Manor Road is getting a brewery with spring opening of Oddwood Ales

2:59 p.m Wednesday, Jan. 24, 2018 Drinks
Oddwood Ales will offer experimental brews like Taming of the Savage Heart at its East Austin brewpub.

Just when you thought Manor Road was fit to burst with local food and drink options, there’s now a brewery joining the quirky stretch of bars and restaurants in East Austin: the long-awaited Oddwood Ales.

The brewpub, inspired by one of the co-owners’ time at Adelbert’s, will have funky house beers and a range of guest beers, as well as bar-style snacks and pizzas, served in a 2,500 sq. ft. “taproom that has a look and feel of a mountain cabin,” according to a press release.

Co-owners and brothers Taylor and Brett Ziebarth wanted the design of the space to nod to its name, teaming up with local firm OPA Design Studio (also behind Live Oak Brewing, Twisted X Brewing and Still Austin Whiskey Co.) to produce the wood-accented taproom. 

And it sounds pretty rad.

“Channeling their name, Oddwood’s space will feature ten different (odd)wood species — from the huge wooden bartop to the tables — an upside-down tree chandelier, indigenous branches transformed into tap handles, as well as some ‘80s, inspired artwork and games,” according to the release.

Austinites will get to see this cabin-like place for themselves in the spring, once Oddwood is officially open just off Airport Boulevard, at 3108 Manor Rd. For now, Taylor Ziebarth, the head brewer, is getting ready the 4 to 5 beers that will comprise the opening menu.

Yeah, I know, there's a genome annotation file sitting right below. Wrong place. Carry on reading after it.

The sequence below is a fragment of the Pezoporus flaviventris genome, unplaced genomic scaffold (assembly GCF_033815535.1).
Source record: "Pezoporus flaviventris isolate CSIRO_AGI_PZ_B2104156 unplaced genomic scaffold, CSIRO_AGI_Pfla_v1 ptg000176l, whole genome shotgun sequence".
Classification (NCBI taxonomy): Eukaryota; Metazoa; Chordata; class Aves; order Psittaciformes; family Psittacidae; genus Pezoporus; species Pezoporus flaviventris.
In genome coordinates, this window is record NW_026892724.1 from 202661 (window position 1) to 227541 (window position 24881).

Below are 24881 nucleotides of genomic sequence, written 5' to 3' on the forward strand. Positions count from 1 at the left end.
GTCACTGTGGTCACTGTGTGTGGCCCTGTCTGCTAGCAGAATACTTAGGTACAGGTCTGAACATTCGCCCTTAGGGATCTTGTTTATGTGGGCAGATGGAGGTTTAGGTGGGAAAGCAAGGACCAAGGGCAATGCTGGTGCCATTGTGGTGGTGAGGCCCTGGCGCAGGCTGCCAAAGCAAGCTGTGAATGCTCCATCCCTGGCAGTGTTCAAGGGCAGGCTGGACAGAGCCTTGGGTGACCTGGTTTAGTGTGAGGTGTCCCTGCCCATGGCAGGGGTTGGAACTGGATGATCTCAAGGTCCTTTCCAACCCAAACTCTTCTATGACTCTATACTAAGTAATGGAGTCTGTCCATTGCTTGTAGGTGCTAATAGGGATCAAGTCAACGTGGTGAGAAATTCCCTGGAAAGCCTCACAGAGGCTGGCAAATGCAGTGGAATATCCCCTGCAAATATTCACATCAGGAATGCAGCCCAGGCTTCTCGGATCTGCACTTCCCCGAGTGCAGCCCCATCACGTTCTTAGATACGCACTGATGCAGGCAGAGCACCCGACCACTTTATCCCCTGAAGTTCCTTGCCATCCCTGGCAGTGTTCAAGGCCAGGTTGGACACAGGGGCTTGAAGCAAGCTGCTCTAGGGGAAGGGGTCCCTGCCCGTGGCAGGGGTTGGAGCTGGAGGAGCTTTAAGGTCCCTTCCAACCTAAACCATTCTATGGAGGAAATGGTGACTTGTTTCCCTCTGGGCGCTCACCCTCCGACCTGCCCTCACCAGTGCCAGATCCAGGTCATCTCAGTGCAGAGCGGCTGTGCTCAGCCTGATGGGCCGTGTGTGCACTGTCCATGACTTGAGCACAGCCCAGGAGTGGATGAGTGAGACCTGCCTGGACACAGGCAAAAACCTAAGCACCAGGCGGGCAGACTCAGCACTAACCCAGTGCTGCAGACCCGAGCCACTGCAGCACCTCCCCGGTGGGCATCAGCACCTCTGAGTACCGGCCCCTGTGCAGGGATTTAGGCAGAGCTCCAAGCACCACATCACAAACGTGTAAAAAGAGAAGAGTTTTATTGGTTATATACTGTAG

We’ve already had a couple Oddwood beers, you might remember: Ziebarth started the project by brewing up a couple at Adelbert’s that exemplified his brewing philosophy. The Oddwood Saison and the Taming of the Savage Heart, a sour table beer, were both fermented in oak wine barrels using wild yeast strains. 

Oddwood will continue to brew up funky ales, as well as Ziebarth’s interpretation of pale ales, stouts and more, according to the release. He’s not abandoning the focus on wood, as the brewery will have multiple foeders — large wooden barrels designed for long-term fermentation. 

“The entire brewery is built around the idea of experimentation and versatility in pursuit of our perfect beer,” the brothers said in the release.

In 2016, I provided a glimpse into the early plans of Oddwood Ales, as provided by Taylor Ziebarth, who decided he wanted to take the wood-focused projects at Adelbert’s up a notch with his own brewery. I’ll soon have a more extensive look at Oddwood and what it has become. 

In the meantime, there’s more information at